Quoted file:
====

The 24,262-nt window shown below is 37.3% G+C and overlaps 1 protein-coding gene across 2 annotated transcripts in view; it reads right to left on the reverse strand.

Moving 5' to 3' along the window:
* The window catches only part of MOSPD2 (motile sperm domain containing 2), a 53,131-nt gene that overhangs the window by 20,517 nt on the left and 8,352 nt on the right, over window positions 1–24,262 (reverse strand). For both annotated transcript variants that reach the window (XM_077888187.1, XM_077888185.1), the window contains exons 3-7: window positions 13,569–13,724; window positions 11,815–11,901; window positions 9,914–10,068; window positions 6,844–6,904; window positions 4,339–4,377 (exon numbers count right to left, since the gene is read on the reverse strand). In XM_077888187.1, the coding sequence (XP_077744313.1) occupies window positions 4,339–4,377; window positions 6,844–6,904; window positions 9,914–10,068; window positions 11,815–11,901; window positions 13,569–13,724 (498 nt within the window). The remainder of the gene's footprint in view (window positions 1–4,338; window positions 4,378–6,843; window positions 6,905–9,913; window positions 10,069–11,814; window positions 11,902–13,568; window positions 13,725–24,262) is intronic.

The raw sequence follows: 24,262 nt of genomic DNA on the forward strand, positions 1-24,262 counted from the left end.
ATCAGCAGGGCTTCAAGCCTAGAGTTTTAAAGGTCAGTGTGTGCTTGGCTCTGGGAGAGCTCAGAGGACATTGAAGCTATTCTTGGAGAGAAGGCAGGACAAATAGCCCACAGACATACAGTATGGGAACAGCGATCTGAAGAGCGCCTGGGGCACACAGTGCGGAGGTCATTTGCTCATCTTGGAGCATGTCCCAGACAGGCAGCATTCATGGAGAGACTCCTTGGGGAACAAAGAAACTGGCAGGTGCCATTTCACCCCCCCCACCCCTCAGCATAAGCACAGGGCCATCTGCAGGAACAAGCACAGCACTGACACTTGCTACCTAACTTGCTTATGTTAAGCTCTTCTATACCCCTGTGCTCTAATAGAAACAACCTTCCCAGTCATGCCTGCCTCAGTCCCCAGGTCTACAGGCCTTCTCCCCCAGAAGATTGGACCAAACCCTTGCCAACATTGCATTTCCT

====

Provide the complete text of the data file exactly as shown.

The 24,262-nt window shown below is 37.3% G+C and overlaps 1 protein-coding gene across 2 annotated transcripts in view; it reads right to left on the reverse strand.

Moving 5' to 3' along the window:
* The window catches only part of MOSPD2 (motile sperm domain containing 2), a 53,131-nt gene that overhangs the window by 20,517 nt on the left and 8,352 nt on the right, over window positions 1–24,262 (reverse strand). For both annotated transcript variants that reach the window (XM_077888187.1, XM_077888185.1), the window contains exons 3-7: window positions 13,569–13,724; window positions 11,815–11,901; window positions 9,914–10,068; window positions 6,844–6,904; window positions 4,339–4,377 (exon numbers count right to left, since the gene is read on the reverse strand). In XM_077888187.1, the coding sequence (XP_077744313.1) occupies window positions 4,339–4,377; window positions 6,844–6,904; window positions 9,914–10,068; window positions 11,815–11,901; window positions 13,569–13,724 (498 nt within the window). The remainder of the gene's footprint in view (window positions 1–4,338; window positions 4,378–6,843; window positions 6,905–9,913; window positions 10,069–11,814; window positions 11,902–13,568; window positions 13,725–24,262) is intronic.

The raw sequence follows: 24,262 nt of genomic DNA on the forward strand, positions 1-24,262 counted from the left end.
ATCAGCAGGGCTTCAAGCCTAGAGTTTTAAAGGTCAGTGTGTGCTTGGCTCTGGGAGAGCTCAGAGGACATTGAAGCTATTCTTGGAGAGAAGGCAGGACAAATAGCCCACAGACATACAGTATGGGAACAGCGATCTGAAGAGCGCCTGGGGCACACAGTGCGGAGGTCATTTGCTCATCTTGGAGCATGTCCCAGACAGGCAGCATTCATGGAGAGACTCCTTGGGGAACAAAGAAACTGGCAGGTGCCATTTCACCCCCCCCACCCCTCAGCATAAGCACAGGGCCATCTGCAGGAACAAGCACAGCACTGACACTTGCTACCTAACTTGCTTATGTTAAGCTCTTCTATACCCCTGTGCTCTAATAGAAACAACCTTCCCAGTCATGCCTGCCTCAGTCCCCAGGTCTACAGGCCTTCTCCCCCAGAAGATTGGACCAAACCCTTGCCAACATTGCATTTCCT